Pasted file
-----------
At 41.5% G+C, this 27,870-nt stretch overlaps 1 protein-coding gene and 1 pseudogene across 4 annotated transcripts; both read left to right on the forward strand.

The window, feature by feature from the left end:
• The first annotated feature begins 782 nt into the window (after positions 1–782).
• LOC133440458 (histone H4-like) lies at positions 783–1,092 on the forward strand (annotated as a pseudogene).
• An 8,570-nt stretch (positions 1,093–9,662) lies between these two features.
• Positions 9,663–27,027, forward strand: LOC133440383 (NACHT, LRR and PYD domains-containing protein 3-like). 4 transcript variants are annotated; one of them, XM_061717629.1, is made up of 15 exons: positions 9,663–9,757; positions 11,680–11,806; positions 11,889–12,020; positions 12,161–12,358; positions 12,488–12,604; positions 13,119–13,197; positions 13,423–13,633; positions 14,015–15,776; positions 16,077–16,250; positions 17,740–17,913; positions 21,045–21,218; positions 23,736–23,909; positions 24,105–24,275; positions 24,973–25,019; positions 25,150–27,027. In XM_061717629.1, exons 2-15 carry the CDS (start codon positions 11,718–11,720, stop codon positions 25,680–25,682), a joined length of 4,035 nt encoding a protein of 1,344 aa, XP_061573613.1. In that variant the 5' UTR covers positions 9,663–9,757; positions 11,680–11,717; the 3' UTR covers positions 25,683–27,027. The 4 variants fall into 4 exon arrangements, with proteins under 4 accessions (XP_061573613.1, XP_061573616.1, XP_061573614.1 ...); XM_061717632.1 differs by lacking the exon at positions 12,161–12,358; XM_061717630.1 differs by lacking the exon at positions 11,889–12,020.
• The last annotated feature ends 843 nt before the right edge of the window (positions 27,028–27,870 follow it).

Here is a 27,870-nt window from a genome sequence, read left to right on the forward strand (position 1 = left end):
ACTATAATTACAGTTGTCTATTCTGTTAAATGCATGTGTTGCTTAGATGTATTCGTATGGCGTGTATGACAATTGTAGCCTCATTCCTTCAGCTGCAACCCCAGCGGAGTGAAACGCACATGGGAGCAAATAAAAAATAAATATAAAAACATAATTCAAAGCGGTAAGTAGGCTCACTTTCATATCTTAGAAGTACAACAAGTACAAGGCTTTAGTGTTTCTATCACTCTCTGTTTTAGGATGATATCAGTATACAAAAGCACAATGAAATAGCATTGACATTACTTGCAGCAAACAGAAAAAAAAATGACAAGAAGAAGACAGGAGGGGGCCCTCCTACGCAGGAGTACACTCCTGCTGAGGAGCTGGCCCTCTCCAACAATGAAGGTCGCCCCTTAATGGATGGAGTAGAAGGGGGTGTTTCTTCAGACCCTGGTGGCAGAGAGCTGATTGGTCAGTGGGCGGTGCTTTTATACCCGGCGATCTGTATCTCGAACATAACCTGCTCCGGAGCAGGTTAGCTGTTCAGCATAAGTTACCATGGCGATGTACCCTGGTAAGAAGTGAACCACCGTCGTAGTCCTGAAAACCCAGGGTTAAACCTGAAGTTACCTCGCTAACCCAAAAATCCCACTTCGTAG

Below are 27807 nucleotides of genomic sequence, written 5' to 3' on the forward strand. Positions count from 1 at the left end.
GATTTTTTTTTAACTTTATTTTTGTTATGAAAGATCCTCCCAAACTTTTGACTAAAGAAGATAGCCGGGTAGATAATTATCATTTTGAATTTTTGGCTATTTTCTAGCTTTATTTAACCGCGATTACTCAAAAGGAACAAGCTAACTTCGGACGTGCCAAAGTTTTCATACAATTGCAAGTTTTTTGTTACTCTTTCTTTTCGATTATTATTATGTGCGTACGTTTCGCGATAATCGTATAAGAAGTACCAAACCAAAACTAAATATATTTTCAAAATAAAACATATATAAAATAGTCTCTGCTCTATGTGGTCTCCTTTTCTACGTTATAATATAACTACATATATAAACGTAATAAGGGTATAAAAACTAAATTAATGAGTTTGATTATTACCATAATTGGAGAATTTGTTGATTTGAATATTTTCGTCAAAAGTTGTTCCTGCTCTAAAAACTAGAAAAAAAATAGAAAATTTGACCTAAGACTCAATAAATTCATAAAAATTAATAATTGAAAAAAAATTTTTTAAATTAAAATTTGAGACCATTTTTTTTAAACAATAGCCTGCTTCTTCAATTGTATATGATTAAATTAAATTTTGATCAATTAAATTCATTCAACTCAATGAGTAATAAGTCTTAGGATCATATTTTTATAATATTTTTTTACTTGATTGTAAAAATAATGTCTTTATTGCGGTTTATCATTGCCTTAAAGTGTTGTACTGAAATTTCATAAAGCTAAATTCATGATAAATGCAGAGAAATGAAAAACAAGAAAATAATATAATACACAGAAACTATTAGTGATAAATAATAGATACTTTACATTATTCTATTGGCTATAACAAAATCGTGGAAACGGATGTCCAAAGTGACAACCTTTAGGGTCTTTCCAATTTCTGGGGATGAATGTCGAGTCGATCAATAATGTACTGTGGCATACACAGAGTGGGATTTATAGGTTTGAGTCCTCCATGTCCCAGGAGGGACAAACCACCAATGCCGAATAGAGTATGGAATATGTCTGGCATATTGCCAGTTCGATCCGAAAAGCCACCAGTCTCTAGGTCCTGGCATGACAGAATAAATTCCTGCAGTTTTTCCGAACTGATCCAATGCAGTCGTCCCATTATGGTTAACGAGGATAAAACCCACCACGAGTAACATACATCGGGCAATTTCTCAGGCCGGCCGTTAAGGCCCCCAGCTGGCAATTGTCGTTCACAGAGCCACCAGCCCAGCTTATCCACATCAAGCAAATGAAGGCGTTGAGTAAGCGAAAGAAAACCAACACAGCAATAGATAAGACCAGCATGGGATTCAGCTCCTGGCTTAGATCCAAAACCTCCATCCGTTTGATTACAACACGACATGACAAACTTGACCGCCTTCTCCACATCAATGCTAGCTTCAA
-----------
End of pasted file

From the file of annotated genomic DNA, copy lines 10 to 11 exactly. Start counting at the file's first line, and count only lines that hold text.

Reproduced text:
Below are 27807 nucleotides of genomic sequence, written 5' to 3' on the forward strand. Positions count from 1 at the left end.
GATTTTTTTTTAACTTTATTTTTGTTATGAAAGATCCTCCCAAACTTTTGACTAAAGAAGATAGCCGGGTAGATAATTATCATTTTGAATTTTTGGCTATTTTCTAGCTTTATTTAACCGCGATTACTCAAAAGGAACAAGCTAACTTCGGACGTGCCAAAGTTTTCATACAATTGCAAGTTTTTTGTTACTCTTTCTTTTCGATTATTATTATGTGCGTACGTTTCGCGATAATCGTATAAGAAGTACCAAACCAAAACTAAATATATTTTCAAAATAAAACATATATAAAATAGTCTCTGCTCTATGTGGTCTCCTTTTCTACGTTATAATATAACTACATATATAAACGTAATAAGGGTATAAAAACTAAATTAATGAGTTTGATTATTACCATAATTGGAGAATTTGTTGATTTGAATATTTTCGTCAAAAGTTGTTCCTGCTCTAAAAACTAGAAAAAAAATAGAAAATTTGACCTAAGACTCAATAAATTCATAAAAATTAATAATTGAAAAAAAATTTTTTAAATTAAAATTTGAGACCATTTTTTTTAAACAATAGCCTGCTTCTTCAATTGTATATGATTAAATTAAATTTTGATCAATTAAATTCATTCAACTCAATGAGTAATAAGTCTTAGGATCATATTTTTATAATATTTTTTTACTTGATTGTAAAAATAATGTCTTTATTGCGGTTTATCATTGCCTTAAAGTGTTGTACTGAAATTTCATAAAGCTAAATTCATGATAAATGCAGAGAAATGAAAAACAAGAAAATAATATAATACACAGAAACTATTAGTGATAAATAATAGATACTTTACATTATTCTATTGGCTATAACAAAATCGTGGAAACGGATGTCCAAAGTGACAACCTTTAGGGTCTTTCCAATTTCTGGGGATGAATGTCGAGTCGATCAATAATGTACTGTGGCATACACAGAGTGGGATTTATAGGTTTGAGTCCTCCATGTCCCAGGAGGGACAAACCACCAATGCCGAATAGAGTATGGAATATGTCTGGCATATTGCCAGTTCGATCCGAAAAGCCACCAGTCTCTAGGTCCTGGCATGACAGAATAAATTCCTGCAGTTTTTCCGAACTGATCCAATGCAGTCGTCCCATTATGGTTAACGAGGATAAAACCCACCACGAGTAACATACATCGGGCAATTTCTCAGGCCGGCCGTTAAGGCCCCCAGCTGGCAATTGTCGTTCACAGAGCCACCAGCCCAGCTTATCCACATCAAGCAAATGAAGGCGTTGAGTAAGCGAAAGAAAACCAACACAGCAATAGATAAGACCAGCATGGGATTCAGCTCCTGGCTTAGATCCAAAACCTCCATCCGTTTGATTACAACACGACATGACAAACTTGACCGCCTTCTCCACATCAATGCTAGCTTCAA